In this context, severance payments are now generally to be variable compensation. Certain severance payments (including those resulting from a court settlement and other severance payments up to an amount of EUR 200,000.00 or a maximum of 200% of the last annual fixed compensation) are privileged under the regulations. It is unclear under the statutory provision whether a test of reduction for negative performance contributions must nevertheless be applied to these privileged severance payments. In future, institutions must generally document a framework concept for severance payments.
Compensation systems: More work and importance for the supervisory body and for the control units
The annual review of the compensation systems takes on a more important role: In the event of findings, institutions are required to draw up an action plan and document the remediation of the findings. In this context, the work and role of the supervisory body, and in significant institutions, the compensation officer, will also continue to grow in importance.
What is the final target picture in IVV 3.0 for disclosure?
The IVV 3.0 provides for a four-part regulation: (1) Significant institutions shall comply with the requirements of Art. 450 VO 575/2013 and Sec. 16 para. 1 IVV 3.0 must be observed; (2) non-significant institutions with total assets of more than EUR 3 billion must make a disclosure in accordance with Art. 450 of Regulation 575/2013 for the individual employee groups, (3) non-significant institutions with total assets of EUR 3 billion or less must make general disclosures on the relationship between fixed remuneration and variable remuneration and on the individual quantitative data in accordance with Art. 450 of Regulation 575/2013. Art. 450 par. 1 lit. (h) Regulation 575/2013, and (4) non-significant institutions that are not CRR institutions are not subject to disclosure requirements.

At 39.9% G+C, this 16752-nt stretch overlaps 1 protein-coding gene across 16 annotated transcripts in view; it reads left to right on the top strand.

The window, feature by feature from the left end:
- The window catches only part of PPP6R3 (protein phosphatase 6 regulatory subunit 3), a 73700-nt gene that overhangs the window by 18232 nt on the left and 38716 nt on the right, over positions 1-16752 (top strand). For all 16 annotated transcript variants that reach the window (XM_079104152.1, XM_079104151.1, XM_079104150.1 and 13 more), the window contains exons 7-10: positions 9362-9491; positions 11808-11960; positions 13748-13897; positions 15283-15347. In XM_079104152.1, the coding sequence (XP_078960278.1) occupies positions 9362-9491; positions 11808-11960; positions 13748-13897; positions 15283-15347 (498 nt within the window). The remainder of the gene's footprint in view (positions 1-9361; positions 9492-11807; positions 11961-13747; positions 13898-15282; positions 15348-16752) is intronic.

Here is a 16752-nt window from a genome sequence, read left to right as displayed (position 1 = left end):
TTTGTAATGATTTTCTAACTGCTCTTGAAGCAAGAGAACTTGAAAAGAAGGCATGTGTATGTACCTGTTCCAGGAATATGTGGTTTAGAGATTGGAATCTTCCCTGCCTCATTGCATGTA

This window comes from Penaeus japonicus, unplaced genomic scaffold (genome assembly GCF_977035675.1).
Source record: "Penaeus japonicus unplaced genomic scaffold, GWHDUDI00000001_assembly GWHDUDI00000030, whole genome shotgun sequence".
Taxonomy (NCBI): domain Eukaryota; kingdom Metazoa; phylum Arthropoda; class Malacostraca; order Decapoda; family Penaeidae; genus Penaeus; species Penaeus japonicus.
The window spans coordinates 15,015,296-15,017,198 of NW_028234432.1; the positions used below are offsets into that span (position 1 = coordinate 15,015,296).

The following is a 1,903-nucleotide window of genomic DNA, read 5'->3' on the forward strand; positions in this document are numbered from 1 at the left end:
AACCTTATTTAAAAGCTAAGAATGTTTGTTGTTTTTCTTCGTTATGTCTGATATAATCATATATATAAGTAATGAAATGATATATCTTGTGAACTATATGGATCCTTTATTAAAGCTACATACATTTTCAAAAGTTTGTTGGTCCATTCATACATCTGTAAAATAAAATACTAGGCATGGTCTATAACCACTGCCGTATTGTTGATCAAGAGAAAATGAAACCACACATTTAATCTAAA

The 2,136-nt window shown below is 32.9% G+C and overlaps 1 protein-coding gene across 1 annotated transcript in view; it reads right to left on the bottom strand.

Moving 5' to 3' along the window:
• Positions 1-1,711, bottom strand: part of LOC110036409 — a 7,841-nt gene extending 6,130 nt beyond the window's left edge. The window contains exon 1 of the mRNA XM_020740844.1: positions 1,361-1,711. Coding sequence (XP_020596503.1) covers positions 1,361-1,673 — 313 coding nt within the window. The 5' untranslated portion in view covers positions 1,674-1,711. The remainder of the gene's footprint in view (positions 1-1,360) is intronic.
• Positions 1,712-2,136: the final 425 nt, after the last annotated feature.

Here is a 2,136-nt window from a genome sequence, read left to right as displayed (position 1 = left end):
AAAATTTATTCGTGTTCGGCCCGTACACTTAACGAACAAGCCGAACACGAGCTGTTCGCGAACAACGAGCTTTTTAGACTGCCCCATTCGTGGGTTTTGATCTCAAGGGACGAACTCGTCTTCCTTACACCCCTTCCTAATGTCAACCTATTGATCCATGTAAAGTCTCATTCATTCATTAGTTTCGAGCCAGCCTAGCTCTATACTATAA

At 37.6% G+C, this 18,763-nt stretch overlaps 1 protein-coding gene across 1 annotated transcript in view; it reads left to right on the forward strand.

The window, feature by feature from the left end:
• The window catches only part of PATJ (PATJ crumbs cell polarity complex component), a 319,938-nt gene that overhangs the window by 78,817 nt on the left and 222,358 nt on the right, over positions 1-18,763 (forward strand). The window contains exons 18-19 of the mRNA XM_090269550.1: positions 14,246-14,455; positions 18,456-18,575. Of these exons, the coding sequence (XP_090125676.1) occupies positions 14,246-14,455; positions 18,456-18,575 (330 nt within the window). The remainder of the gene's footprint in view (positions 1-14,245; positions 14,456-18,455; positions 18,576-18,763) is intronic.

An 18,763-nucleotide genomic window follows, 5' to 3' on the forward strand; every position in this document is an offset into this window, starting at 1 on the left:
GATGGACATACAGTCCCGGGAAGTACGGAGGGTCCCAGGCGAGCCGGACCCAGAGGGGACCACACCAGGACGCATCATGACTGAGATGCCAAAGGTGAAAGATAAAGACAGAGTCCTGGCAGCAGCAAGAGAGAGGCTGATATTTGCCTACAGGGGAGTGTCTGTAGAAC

What are the requirements for group-wide compensation systems?
Significant institutions as superordinate entities shall apply the requirements for risk taker compensation systems to all group risk takers; at the same time, they may centralize the compensation officer function across the group. A group-wide compensation strategy must continue to be implemented, from which subordinate capital management companies may, however, be exempted. Moreover, superordinate companies shall, where appropriate, work towards the establishment of a compensation control committee in subordinate companies.
What other significant changes does the revised draft contain compared to the first draft?
Worth mentioning are:
The IVV 3.0 came into force on August 4, 2017. BaFin’s interpretative guidance is to be published before the end of 2017. We will provide comprehensive support for further regulatory developments and keep you informed of the latest developments. Please do not hesitate to contact us!